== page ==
This September, Alzheimer’s Disease International (ADI) launches a global campaign under the theme of ‘Let’s Talk About Dementia’ for World Alzheimer’s Month. Every September, World Alzheimer’s Month is an international campaign which aims to raise awareness about dementia and this year specifically focusses on challenging the stigma that persists globally.
The ‘Let’s Talk About Dementia’ campaign encourages that often difficult first conversation and highlights the importance continuing to talk about and discuss dementia – to normalise the language and help to take away the fear. It encourages people to seek out more information, help, advice and support.
To mark World Alzheimer’s Day on 21 September, ADI will also be releasing this year’s World Alzheimer Report. The report draws on the results of a survey conducted by ADI and the London School of Economics (LSE), which focuses on attitudes towards dementia. The survey, which saw nearly 70,000 responses from 155 countries, is the largest ever undertaken on the subject.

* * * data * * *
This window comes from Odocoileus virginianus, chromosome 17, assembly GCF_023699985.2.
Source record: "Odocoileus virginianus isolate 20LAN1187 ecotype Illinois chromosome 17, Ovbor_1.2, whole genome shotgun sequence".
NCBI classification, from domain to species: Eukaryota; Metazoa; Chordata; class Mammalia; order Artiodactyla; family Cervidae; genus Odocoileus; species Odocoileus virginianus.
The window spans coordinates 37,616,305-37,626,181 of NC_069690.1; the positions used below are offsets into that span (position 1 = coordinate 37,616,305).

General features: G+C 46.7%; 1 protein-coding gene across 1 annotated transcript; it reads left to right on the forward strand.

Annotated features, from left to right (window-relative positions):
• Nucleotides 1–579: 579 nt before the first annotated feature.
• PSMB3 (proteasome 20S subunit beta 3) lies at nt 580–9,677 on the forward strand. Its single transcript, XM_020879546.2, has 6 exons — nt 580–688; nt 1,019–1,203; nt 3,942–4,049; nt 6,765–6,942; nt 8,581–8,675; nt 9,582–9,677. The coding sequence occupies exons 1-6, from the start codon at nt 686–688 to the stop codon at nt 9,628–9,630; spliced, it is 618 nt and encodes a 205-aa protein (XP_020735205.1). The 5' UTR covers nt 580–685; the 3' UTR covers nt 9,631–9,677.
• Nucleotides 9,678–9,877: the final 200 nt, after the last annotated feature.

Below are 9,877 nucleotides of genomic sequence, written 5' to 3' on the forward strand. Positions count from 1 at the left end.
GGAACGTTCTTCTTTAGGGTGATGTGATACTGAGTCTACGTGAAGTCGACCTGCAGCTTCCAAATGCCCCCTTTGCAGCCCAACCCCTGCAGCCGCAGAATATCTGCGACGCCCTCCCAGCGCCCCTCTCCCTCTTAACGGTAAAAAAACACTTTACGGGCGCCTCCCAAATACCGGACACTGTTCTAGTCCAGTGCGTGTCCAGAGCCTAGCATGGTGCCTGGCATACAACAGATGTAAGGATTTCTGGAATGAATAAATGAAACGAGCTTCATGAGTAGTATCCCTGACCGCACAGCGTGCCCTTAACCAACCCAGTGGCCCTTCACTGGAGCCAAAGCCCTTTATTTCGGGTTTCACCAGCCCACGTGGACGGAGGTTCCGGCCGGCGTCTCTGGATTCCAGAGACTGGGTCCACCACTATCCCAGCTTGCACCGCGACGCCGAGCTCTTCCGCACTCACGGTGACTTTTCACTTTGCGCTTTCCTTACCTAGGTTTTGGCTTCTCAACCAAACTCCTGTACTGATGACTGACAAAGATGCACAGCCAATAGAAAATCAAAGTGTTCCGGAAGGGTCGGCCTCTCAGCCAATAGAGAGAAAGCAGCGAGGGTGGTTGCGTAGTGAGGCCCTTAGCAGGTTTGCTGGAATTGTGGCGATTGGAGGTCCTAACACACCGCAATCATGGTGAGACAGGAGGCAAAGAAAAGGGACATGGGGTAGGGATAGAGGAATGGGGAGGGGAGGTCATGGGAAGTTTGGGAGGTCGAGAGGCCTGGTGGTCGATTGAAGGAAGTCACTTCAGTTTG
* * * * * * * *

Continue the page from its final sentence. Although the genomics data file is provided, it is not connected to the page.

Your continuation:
According to ADI CEO, Paola Barbarino: “A key finding in the survey shows that 2 out of 3 people that responded still think that dementia is caused by normal ageing. We must break through the stigma and get people talking openly about dementia to plan well and to access support.”
Alongside further results from the survey, the report will also contain essays from experts and case studies.
For World Alzheimer’s Month, ADI will also launch an Americas-wide version of the ‘Let’s Talk About Dementia’ campaign in partnership with the Pan American Health Organisation (PAHO), as part of the PAHO regional Plan on Action on Dementia (2015-2019). Stigma surrounding dementia in the region is considered a key barrier to people accessing the help, advice and support they require. By encouraging more dialogue around dementia, the campaign aims to make aware of the wide support available in the region and how planning can help people live well longer.
PAHO Director, Dr. Carissa F. Etienne, says: “The lack of knowledge about dementia and how an affected person might behave has led to stigma being associated with the disease. This campaign will focus on increasing conversations around dementia everywhere, as talking is often the first step to awareness, understanding and breaking barriers to diagnosis and care.””
To learn more about World Alzheimer’s Month and PAHO, as well as access a variety of campaign materials that are available in multiple languages, please visit: http://www.worldalzmonth.org.